Waikoloa good to Goldstein
By Ann Miller
Advertiser Staff Writer
By Ann Miller
WAIKOLOA, Hawai'i — There are probably lots of reasons Paul Goldstein should not be at the Hilton Waikoloa Village USTA Challenger, where the main draw begins this morning at Kohala Tennis Garden.
He is ranked 68th and one of five men in the Top 100 to play at Waikoloa, an abnormally high number of highly ranked players for a Pro Circuit event. The women's draw has 11 tennis players ranked between 100 and 200.
Goldstein is the highest-ranked player in the world with a college degree. He was the only player in collegiate history to be part of four NCAA tennis championships, then graduated from Stanford in human biology. The degree has been put to good use to keep Goldstein, 29, relatively healthy since he turned pro in 1998.
So why is he here, at a $100,000 tournament, a week after falling to Tommy Haas in the second round of the $19 million Australian Open?
Because he likes it. Pauly likes it. So did Andy Roddick, James Blake and Robby Ginepri when they won here. But only Goldstein has been to all seven Waikoloa Challengers, and won three titles.
This might be the only Challenger Goldstein plays this year and he is here only because it is Hawai'i. After fighting traffic at the U.S. Open, he appreciates taking the resort tram to the Waikoloa courts. He senses the support from the general manager on down. He likes the logistics of being able to stop here on his way home from Melbourne, and walk off the court and into the Pacific Ocean.
"We go to a lot of great places, but this definitely takes the cake," Goldstein says. "A lot of guys go multiple times because it's their favorite event."
Goldstein is at a point where he can afford not to come to Waikoloa, but won't miss it. Last year he went over $1 million in career earnings and earned the somewhat dubious distinction of becoming the "Crash Davis of Tennis" when he won his 26th Pro Circuit title. Davis, the fictional character in the movie "Bull Durham," set the minor- league home run record.
"I wouldn't say I like being called Crash Davis, but I am OK with it," says Goldstein, whose achievement was commemorated by the USTA with a bobblehead doll. "It's not a goal you set out for. Nobody at 10 wants to be the best minor leaguer ever and that is a pretty fair analogy to what my role is.
"But, it also means I've played a lot of great tennis. Each tournament win means I've played great tennis. I've been exposed to the tour level now and that's my goal. In the movie, Crash came to grips with his role in the framework of the game of baseball. Similarly, I'm comfortable with my role in the framework of tennis. I strive to do better, but I'm happy with my game now."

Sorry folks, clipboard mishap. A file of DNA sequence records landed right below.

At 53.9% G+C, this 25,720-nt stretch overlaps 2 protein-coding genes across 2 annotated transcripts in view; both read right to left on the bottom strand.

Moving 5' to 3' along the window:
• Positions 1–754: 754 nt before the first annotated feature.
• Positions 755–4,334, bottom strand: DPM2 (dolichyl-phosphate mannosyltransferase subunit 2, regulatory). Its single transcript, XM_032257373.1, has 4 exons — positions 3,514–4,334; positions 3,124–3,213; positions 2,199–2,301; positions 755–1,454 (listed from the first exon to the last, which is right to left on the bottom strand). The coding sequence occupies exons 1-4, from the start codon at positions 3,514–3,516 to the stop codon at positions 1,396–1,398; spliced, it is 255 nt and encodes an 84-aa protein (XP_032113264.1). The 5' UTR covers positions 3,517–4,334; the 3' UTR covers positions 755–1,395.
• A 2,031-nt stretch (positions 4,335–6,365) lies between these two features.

He is happy on several levels. Goldstein married wife Abbie in 2004, reached his highest career ranking (64) last August, is guaranteed a place in the first three majors this year and will be in the U.S. Open and regular ATP events all year if he can maintain his ranking.
Maintain is the operative and lucrative word. According to Goldstein, a tennis player ranked around 200 or better can play the Pro Circuit and "do fairly well."
"You're not losing money, but you're not putting a whole lot away," Goldstein says. "At this point I'm 29 and married and I need to do more than cover expenses. At 22 or 23 I was just getting started and it was definitely worthwhile. I was making a living and traveling around the world. Now I demand a little more of myself to justify staying out there."
He is out there half the year, often playing guys Goldstein says are "considerably more talented." He has no huge weapon to intimidate anyone and if he can't out-work or out-wit an opponent and "a guy who is really talented performs at their level I have a hard time."
That does not happen at the Challenger level, where Goldstein often wins matches "between the ears." He has been trying to improve his serve seemingly his entire career and is now focusing on upper-body strength and imposing pressure instead of constantly counter-punching.
Goldstein calls last year the "most satisfying" of his career. He had great results right out of college, but was "too stupid to know what I accomplished." Now, he knows "how difficult it is to do well, how difficult the process is" and how much more it means to share it with the people in his life who have made so many sacrifices for him.
One thing has never changed over the last seven years and that's Waikoloa. That's why he is here now.
Reach Ann Miller at firstname.lastname@example.org.